that
the
Westfield
spur
has
not
been
destroyed.
The
stream
has
made
a
Most
determined
effort
to
destroy
the
spur
by
scouring
out
a
hollow,
C,
at
its
back,
sweeping
around
in
so
great
a
curve
that
its
normal
eastward
course
was
locally
turned
back
to
the
southwest
but
the
ledge,
C',
on
which
the
stream
was
caught,
could
not
be
removed;
and
hence
the
spur
still
stands
there.
The
river
seems
to
have
been
withdrawn
from
the
deep
recess,
C,
by
taking
a
short-cut
across
a
more
axial
part
of
the
valley
floor
of
that
time,
probably
during
a
flood.
When
it
again
swung
northward
towards
the
recess,
at
a
somewhat
lower
level
than
before,
a
lower
part,
D',
of
the
same
ledge
was
encountered
a
little
farther
forward
than
the
point,
C'
and
a
small
innate
area,
C,
of
the
earlier
sweep
was
therefore
preserved
back
of
the
new
terrace,
D.
On
the
third
return
of
the
river
into
the
same
locality
at
a
still
lower
level,
it
was
caught
by
a
small
ledge,
D",
several
hundred
feet
farther
forward,
and
again
by
larger
ledges,
C",
C'",
and
hence
a
good
stretch
of
the
flood
plain
between
D'
and
D"
was
preserved
in
a
terrace.
The
Westfield
river
is
at
present
making
still
another
effort
to
remove
the
spur,
and
it
is
now
for
at
least
the
fourth
time
stopped
by
a
member
of
this
group
of
ledges,
for
a
strong
reef
of
sandstone
is
seen
in
the
river
bank
at
E
in
the
southern
corner
of
the
spur.
The
spur
may
in
the
distant
future
be
somewhat
sharpened
by
losing
ground
on
its
undefended
south-
east
corner,
should
the
river
chance
to
swing
that
way
but
such
swinging
will
be
for
the
present
strongly
resisted
by
the
buttresses
of
two
bridges
and
by
artificial
embankment
where
the
Boston
and
Albany
railroad
follows
the
river
it
will
cost
less
to
restrain
the
river
than
to
remove
the
bridges
and
the
tracks.
6.
No
local
evidence
of
decrease
of
volume
in
the
Tirestfield
river.—Evidently
the
preservation
of
the
spur
of
Prospect
hill
is
not
due
to
any
incompetence
or
to
any
want
of
effort
on
the
part
of
the
river
to
remove
the
sands
and
gravels.
The
river
has
repeatedly
and
energetically
attacked
the
spur
it
has
in
Davis—Terraces
of
the
Westfield
River,
Mass.
83
the
most
competent
fashion
swept
away
all
the
drift
that
could
be
reached.
It
was
only
upon
encountering
the
stubborn
resistance
of
an
ambushed
and
impregnable
ledge
that
the
river
first
withdrew,
and
even
then
it
withdrew
only
to
renew
the
attack
by
returning
bravely
toward
the
spur
on
a
later
swing.
Unfortunately
for
the
reputation
of
the
river,
the
ambushed
ledges
have
been
found
entrenched
farther
and
farther
forward
at
every
successive
attack
that
has
been
made
upon
them
;
hence
the
river,
losing
ground
at
every
advance,
has
come
to
be
looked
upon
as
a
weakened
and
shrinking
stream
that
voluntarily
abandons
its
earlier
enterprises
and
accepts
a
narrower
limit
for
its
conquests
to-day
than
when
in
a
youth
of
(imagined)
greater
vigor
and
aggression
;
but
this
is
a
most
unjust
interpretation
of
its
behavior.
The
river
is
making
a
most
determined
and
heroic
effort
to
carry
out
its
original
plan
of
campaign.
It
is
eminently
successful
in
open-
ing
the
valley
east
of
Westfield,
and
if
it
is
defeated
at
the
spur,
this
is
only
because
of
the
reinforcement
of
the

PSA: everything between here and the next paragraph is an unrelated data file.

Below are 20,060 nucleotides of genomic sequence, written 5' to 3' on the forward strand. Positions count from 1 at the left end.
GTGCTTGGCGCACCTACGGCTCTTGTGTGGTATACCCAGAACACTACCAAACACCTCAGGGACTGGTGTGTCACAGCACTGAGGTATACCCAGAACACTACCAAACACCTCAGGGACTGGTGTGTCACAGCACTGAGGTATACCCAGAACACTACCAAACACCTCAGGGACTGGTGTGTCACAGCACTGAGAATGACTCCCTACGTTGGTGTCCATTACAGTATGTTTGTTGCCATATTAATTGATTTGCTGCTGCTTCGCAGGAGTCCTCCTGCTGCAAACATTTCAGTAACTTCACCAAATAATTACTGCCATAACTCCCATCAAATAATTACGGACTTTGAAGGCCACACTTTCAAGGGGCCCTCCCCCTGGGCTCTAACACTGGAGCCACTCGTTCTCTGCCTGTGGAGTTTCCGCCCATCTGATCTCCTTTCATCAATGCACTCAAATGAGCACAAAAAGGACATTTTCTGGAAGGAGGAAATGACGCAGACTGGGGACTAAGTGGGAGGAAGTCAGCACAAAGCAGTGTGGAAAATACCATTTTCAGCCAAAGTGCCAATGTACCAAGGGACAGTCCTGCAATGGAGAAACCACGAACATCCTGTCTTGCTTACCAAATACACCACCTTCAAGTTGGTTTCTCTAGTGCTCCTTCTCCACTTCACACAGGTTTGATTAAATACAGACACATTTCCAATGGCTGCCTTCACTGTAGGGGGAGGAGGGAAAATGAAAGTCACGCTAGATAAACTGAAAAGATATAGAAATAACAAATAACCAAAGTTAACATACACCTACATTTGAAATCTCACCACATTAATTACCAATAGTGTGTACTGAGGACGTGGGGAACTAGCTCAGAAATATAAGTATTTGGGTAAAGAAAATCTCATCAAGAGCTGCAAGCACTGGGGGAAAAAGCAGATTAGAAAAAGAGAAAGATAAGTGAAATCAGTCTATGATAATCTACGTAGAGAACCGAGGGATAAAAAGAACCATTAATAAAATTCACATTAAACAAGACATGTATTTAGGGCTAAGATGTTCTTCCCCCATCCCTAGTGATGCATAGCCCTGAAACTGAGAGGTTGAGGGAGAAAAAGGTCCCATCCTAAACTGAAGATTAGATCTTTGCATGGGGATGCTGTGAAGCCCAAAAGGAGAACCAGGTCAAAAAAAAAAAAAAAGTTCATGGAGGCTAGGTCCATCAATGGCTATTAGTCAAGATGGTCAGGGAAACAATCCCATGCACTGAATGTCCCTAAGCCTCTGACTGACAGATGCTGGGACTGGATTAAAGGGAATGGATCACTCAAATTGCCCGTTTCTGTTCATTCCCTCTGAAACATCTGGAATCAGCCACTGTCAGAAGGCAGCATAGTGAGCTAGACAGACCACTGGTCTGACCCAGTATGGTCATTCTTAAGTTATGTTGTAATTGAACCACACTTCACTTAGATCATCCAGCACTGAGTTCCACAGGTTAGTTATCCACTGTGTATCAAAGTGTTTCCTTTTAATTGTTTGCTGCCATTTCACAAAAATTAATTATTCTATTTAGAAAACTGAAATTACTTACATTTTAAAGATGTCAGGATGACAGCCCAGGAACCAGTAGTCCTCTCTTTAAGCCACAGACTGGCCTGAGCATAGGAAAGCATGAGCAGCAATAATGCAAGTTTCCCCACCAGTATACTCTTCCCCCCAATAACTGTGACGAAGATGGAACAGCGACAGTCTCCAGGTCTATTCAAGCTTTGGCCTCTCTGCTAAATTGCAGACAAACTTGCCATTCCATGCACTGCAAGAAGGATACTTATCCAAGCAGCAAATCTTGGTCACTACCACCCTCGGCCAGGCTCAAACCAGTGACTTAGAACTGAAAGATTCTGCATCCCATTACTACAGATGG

uncon-
solidated
drift
by
the
invincible
strength
of
the
entrenched
ledges.
The
river
may
be
accused
of
want
of
foresight
in
not
more
carefully
reconnoitering
the
ground
that
it
originally
proposed
to
excavate,
but
it
is
notorious
that
rivers
are
heedless
of
buried
ledges,
on
which
they
often
become
inextricably
superposed.
The
river
may
be
thought
headstrong
to
return
to
an
attack,
a
forlorn
hope,
where
defeat
is
inevitable.
Heed-
less
and
headstrong
it
may
be,
but
it
does
not
deserve
the
reproach
of
being
looked
upon
as
enfeebled.
Even
if
its
volume
is
now
less
than
formerly,
the river
is
as
competent
to-day
as
it
ever
was
to
open
a
wide
flood
plain
in
drift,
and
it
does
so
wherever
free
opportunity
is
offered
of
carrying
out
its
original
enterprise.
7.
Relation
of
ledges,
terraces
owl
river
swings.—It
should
be
noted
that
the
ledges
of
the
Westfield
spur
have
not
in
any
case
determined
the
depth
to
which
the
river
has
cut
its
valley.
The
ledges
here
were
not
encountered
in
the
river
bed
but
in
the
river
bank,
and
hence
have
controlled
only
the
breadth
of
lateral
swinging
at
the
point
where
they
were
by
chance
dis-
covered.
The
depth
at
which
the
ledges
were
encountered
was
dependent
simply
on
the
amount
of
valley
excavation
that
had
been
accomplished
by
the
graded
river
at
the
time
that
the
discovery
was
made.
It
is
also
important
to
note
that
while
a
ledge
thus
encountered
in
the
bank
of
a
swinging
river
will
defend
and
preserve
that
part
of
any
flood
plain
previously
formed
at
a
higher
level,
above
and
back
of
the
ledge,
it
is
not
at
all
necessary
that
every
former
flood
plain
of
the
river
should
be
thus
recorded.
If
the
successive
northward
swings
of
an
east-flowing
river
have
by
chance
less
and
less
ampli-
84
Davis—Terraces
qf
the
[Test,*ld
River,
_Ilfass.
tude,
successive
terraces
will
remain,
even
without
defense
by
ledges.
There
can
be
no
question
that
some
of
our
terraces
are
of
this
accidental
kind.
But
the
undefended
lower
terraces
will
be
undercut
and
destroyed
if
the
river
swings
more
strongly
north
again.
If
the
river
again
swings
north
until
it
strikes
a
ledge,
the
uppermost
terrace
may
alone
be
preserved,
and
that
only
back
of
the
defending
ledge.
It
thus
becomes
evident
that
in
order
to
discover
the
number
of
times
that
a
river
has
swung
across
its
valley,
making
laterally
sloping
flood
plains
at
lower
and
lower
altitudes
at
every
swing,
we
must
not
trust
to
the
chance
preservation
of
flood
plain
remnants
in
terraces
here
and
there,
but
must
seek
a
flight
of
terraces,
systematically
grouped
on
a
long
sloping